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Thread: Laurent expansions

  1. #1
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    Laurent expansions

    In my textbook, as part of an example, I am given that "$\displaystyle \frac{1}{{{{\left( {z - 1} \right)}^2}}}$ is its own Laurent expansion about z = 1, where it has a double pole."

    My reasoning is this:

    If we define a punctured disc centred at 1 with radius r > 0, then we can express it as a Laurent series $\displaystyle \sum\limits_{n = - \infty }^\infty {{c_n}{{\left( {z - 1} \right)}^n}} $, where $\displaystyle {c_n} = \frac{1}{{2\pi i}}\int_\gamma {\frac{{f\left( w \right)}}{{{{\left( {w - 1} \right)}^{n + 1}}}}{\rm{ }}} {\rm{d}}w$. Having a double pole means that $\displaystyle {c_{ - 2}} \ne 0$, while $\displaystyle {c_i} = 0$, for all i < -2.

    How am I supposed to compute the coefficients of the Laurent series? Am I supposed to use the formula for $\displaystyle {c_n}$ described above? All I seem to be able to do is the following:

    $\displaystyle {c_n} = \frac{1}{{2\pi i}}\int_\gamma {\frac{{f\left( w \right)}}{{{{\left( {w - 1} \right)}^{n + 1}}}}{\rm{ }}} {\rm{d}}w = \frac{1}{{2\pi i}}\int_\gamma {\frac{{\left( {\frac{1}{{{{\left( {w - 1} \right)}^2}}}} \right)}}{{{{\left( {w - 1} \right)}^{n + 1}}}}{\rm{ }}} {\rm{d}}w = \frac{1}{{2\pi i}}\int_\gamma {\frac{1}{{{{\left( {w - 1} \right)}^{n + 3}}}}{\rm{ }}} {\rm{d}}w$, so

    $\displaystyle {c_{ - 2}} = \frac{1}{{2\pi i}}\int_\gamma {\frac{1}{{{{\left( {w - 1} \right)}^{ - 1}}}}{\rm{ }}} {\rm{d}}w = \frac{1}{{2\pi i}}\int_\gamma {\left( {w - 1} \right){\rm{ }}} {\rm{d}}w$, which does not equal zero (what I am trying to show), and, for example, $\displaystyle {c_{ - 3}} = \frac{1}{{2\pi i}}\int_\gamma {\frac{1}{{{{\left( {w - 1} \right)}^{ - 2}}}}{\rm{ }}} {\rm{d}}w = \frac{1}{{2\pi i}}\int_\gamma {{{\left( {w - 1} \right)}^2}{\rm{ }}} {\rm{d}}w$, which does equal zero (what I am trying to show).

    Can anyone shed some light on this?
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  2. #2
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    Quote Originally Posted by abrak View Post
    In my textbook, as part of an example, I am given that "$\displaystyle \frac{1}{{{{\left( {z - 1} \right)}^2}}}$ is its own Laurent expansion about z = 1, where it has a double pole."

    My reasoning is this:

    If we define a punctured disc centred at 1 with radius r > 0, then we can express it as a Laurent series $\displaystyle \sum\limits_{n = - \infty }^\infty {{c_n}{{\left( {z - 1} \right)}^n}} $, where $\displaystyle {c_n} = \frac{1}{{2\pi i}}\int_\gamma {\frac{{f\left( w \right)}}{{{{\left( {w - 1} \right)}^{n + 1}}}}{\rm{ }}} {\rm{d}}w$. Having a double pole means that $\displaystyle {c_{ - 2}} \ne 0$, while $\displaystyle {c_i} = 0$, for all i < -2.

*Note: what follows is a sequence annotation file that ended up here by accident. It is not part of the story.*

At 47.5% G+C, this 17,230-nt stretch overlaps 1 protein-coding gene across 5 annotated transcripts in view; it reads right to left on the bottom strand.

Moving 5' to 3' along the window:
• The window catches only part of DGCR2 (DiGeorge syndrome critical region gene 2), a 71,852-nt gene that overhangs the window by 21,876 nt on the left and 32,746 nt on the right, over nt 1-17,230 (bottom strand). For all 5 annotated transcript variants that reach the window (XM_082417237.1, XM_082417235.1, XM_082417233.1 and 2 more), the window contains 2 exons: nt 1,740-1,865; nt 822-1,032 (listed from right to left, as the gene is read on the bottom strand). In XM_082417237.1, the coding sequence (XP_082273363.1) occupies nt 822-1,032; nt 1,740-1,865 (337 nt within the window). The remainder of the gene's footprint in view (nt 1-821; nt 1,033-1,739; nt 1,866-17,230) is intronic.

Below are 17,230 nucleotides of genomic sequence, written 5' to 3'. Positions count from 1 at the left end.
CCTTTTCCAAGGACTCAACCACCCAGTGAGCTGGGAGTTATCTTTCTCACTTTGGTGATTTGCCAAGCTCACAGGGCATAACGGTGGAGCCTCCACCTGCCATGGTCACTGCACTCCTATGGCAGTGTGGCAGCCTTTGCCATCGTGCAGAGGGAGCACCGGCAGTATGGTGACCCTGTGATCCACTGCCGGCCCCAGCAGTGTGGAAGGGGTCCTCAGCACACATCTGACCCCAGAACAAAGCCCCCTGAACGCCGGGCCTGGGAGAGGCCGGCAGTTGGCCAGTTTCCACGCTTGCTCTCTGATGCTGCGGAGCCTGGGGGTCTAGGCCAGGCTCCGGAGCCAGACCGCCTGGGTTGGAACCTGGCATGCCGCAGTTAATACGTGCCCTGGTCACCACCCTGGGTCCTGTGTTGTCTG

How am I supposed to compute the coefficients of the Laurent series? Am I supposed to use the formula for $\displaystyle {c_n}$ described above? All I seem to be able to do is the following:

    $\displaystyle {c_n} = \frac{1}{{2\pi i}}\int_\gamma {\frac{{f\left( w \right)}}{{{{\left( {w - 1} \right)}^{n + 1}}}}{\rm{ }}} {\rm{d}}w = \frac{1}{{2\pi i}}\int_\gamma {\frac{{\left( {\frac{1}{{{{\left( {w - 1} \right)}^2}}}} \right)}}{{{{\left( {w - 1} \right)}^{n + 1}}}}{\rm{ }}} {\rm{d}}w = \frac{1}{{2\pi i}}\int_\gamma {\frac{1}{{{{\left( {w - 1} \right)}^{n + 3}}}}{\rm{ }}} {\rm{d}}w$, so

    $\displaystyle {c_{ - 2}} = \frac{1}{{2\pi i}}\int_\gamma {\frac{1}{{{{\left( {w - 1} \right)}^{ - 1}}}}{\rm{ }}} {\rm{d}}w = \frac{1}{{2\pi i}}\int_\gamma {\left( {w - 1} \right){\rm{ }}} {\rm{d}}w$, which does not equal zero (what I am trying to show), and, for example, $\displaystyle {c_{ - 3}} = \frac{1}{{2\pi i}}\int_\gamma {\frac{1}{{{{\left( {w - 1} \right)}^{ - 2}}}}{\rm{ }}} {\rm{d}}w = \frac{1}{{2\pi i}}\int_\gamma {{{\left( {w - 1} \right)}^2}{\rm{ }}} {\rm{d}}w$, which does equal zero (what I am trying to show).

    Can anyone shed some light on this?

    Of course $\displaystyle c_{-2}\neq 0$ : you're given that it is 1...!

    $\displaystyle \frac{1}{(z-1)^2} =...0\cdot (x-1)^{-3}+1\cdot (z-1)^{-2} + 0\cdot (z-1)^{-1} + ....$

    Tonio
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  3. #3
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    Quote Originally Posted by tonio View Post
    Of course $\displaystyle c_{-2}\neq 0$ : you're given that it is 1...!

    $\displaystyle \frac{1}{(z-1)^2} =...0\cdot (x-1)^{-3}+1\cdot (z-1)^{-2} + 0\cdot (z-1)^{-1} + ....$

    Tonio
    Oh, of course!

    So it's much easier than I thought: my function's Laurent expansion has only one non-zero term - that being the (-2)th term of the power series. That makes sense, thank you!
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  4. #4
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    Notice that $\displaystyle \int_{\gamma } \frac{1}{(z-1)^{n+3}}dz = 0$ if $\displaystyle n\neq -2$ and $\displaystyle 2\pi i$ if $\displaystyle n=-2$.

    On your work, you've made some mistakes:

    1)$\displaystyle -2+3\neq -1$
    2) $\displaystyle \int_{\gamma } (z-1)dz =0$ (Cauchy's theorem)
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